Nearly 40% of those who did not relive a the death of a loved one showed signs of prolonged grief disorder
Reliving the death of a close friend or family member may reduce the experience of long-term grief, according to a new study in JAMA Psychiatry.
The study assigned 80 people who had lost a loved one within the past few years to a 10-week regimen of cognitive behavioral therapy. Some of them were also assigned to exposure therapy, in which patients were made to relive the death of the loved one. Nearly 38% of those who did not get the additional exposure therapy showed symptoms of prolonged grief disorder, which includes yearning for the person who’s gone, bitterness about accepting the death and difficulty in engaging in life. Only 15% of those people who got the extra treatment showed signs of it.
Painful as it is, reliving a death may improve a patient’s ability to process loss and adapt to it, the study suggests.
“Including exposure therapy that promotes emotional processing of memories of the death is an important component to achieve optimal reduction in [grief] severity,” the study reads. “Despite the distress elicited by engaging with memories of the death, this strategy does not lead to aversive responses.”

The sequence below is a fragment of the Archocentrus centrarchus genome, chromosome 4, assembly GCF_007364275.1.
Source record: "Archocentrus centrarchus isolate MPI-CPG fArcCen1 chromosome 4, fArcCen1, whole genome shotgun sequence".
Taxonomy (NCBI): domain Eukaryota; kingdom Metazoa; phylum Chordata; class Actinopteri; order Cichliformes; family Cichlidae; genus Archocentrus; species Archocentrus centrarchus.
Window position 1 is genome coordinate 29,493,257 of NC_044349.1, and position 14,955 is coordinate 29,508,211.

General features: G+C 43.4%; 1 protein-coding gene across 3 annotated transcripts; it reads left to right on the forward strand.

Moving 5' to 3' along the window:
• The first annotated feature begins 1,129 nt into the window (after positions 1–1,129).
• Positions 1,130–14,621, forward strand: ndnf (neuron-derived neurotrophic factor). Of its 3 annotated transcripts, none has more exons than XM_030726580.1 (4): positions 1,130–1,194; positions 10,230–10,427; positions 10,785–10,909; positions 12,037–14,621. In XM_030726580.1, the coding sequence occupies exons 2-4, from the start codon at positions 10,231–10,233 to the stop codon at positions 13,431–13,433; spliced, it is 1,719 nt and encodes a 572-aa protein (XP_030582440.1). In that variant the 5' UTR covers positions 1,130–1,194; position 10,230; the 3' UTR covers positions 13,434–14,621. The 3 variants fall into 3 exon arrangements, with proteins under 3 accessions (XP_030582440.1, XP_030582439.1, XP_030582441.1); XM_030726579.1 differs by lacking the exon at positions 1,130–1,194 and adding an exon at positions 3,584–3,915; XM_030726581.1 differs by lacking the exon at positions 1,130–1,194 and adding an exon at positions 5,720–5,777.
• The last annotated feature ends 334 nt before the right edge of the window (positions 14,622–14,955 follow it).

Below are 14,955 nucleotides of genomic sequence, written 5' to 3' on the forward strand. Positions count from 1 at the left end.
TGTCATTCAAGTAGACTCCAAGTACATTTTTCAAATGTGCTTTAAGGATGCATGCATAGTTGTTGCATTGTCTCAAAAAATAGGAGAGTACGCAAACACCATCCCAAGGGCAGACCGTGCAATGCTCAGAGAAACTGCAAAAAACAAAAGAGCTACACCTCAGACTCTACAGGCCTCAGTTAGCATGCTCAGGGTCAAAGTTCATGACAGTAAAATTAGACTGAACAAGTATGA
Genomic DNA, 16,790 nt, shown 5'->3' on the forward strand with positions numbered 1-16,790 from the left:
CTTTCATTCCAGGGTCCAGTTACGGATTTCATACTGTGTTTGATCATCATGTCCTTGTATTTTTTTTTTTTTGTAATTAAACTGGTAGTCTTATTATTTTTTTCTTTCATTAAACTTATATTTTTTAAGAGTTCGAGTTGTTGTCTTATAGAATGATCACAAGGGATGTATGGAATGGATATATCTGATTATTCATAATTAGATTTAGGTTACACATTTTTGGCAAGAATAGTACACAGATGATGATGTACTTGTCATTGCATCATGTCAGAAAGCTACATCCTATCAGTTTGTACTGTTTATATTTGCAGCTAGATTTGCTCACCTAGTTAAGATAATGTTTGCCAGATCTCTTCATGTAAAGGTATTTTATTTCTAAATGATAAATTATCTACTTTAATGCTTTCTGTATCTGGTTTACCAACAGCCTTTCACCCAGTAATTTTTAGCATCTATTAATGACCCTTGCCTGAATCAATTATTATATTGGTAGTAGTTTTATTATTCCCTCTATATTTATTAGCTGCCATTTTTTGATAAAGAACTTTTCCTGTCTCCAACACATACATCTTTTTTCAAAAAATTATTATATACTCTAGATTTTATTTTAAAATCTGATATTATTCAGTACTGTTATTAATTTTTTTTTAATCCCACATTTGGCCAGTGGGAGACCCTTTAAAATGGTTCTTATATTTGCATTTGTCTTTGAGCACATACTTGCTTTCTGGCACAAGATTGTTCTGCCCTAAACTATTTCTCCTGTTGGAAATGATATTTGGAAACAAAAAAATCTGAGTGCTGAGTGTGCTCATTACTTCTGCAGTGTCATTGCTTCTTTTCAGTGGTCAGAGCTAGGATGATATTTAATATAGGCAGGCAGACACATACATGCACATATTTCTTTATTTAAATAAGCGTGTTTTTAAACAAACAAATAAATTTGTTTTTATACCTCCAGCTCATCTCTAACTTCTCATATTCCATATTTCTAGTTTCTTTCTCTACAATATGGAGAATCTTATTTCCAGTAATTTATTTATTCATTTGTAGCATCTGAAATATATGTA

Though researchers acknowledge some limitations, the study’s implications suggest some changes in the way doctors approach treatment for those in grief.
“Reluctance to engage with their distressing emotions may be a major reason for not managing the grief more effectively,” the study reads. “The challenge is to foster better education of clinicians through evidence-supported interventions to optimize adaption to the loss as effectively as possible.”